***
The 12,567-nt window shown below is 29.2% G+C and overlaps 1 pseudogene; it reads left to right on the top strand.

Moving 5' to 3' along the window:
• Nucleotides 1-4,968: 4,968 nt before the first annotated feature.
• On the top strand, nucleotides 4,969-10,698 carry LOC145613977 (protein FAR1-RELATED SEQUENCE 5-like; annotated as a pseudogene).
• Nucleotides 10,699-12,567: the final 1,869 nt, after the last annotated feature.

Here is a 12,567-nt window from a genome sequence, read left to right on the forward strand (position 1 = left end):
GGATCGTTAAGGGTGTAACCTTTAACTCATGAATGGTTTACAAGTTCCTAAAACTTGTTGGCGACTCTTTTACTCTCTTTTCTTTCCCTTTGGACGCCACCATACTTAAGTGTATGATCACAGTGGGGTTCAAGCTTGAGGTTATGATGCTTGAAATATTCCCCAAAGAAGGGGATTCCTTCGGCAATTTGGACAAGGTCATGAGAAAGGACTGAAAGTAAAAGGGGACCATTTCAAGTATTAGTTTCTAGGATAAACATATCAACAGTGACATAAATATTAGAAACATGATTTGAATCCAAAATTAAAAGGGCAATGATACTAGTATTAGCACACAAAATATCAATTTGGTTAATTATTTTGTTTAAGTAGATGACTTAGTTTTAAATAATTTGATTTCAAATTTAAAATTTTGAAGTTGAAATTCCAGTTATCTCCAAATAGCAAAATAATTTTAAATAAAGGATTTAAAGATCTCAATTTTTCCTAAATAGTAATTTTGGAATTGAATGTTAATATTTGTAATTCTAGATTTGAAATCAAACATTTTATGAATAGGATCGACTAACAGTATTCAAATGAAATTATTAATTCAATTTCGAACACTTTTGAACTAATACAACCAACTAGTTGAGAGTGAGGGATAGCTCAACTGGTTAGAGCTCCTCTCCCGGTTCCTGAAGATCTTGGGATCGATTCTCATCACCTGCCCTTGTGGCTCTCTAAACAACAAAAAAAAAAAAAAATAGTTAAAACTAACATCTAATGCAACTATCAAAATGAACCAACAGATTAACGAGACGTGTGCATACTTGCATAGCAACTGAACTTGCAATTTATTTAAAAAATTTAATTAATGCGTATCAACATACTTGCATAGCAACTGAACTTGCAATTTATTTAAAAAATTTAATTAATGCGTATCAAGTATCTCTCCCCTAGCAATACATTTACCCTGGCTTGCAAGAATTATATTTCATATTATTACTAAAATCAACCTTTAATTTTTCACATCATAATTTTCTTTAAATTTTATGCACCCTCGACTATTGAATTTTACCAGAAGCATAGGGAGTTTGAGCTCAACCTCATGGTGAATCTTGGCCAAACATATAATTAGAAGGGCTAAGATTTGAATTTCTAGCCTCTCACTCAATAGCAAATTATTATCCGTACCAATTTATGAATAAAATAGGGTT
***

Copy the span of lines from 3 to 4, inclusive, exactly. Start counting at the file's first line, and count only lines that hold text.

• Nucleotides 1-4,968: 4,968 nt before the first annotated feature.
• On the top strand, nucleotides 4,969-10,698 carry LOC145613977 (protein FAR1-RELATED SEQUENCE 5-like; annotated as a pseudogene).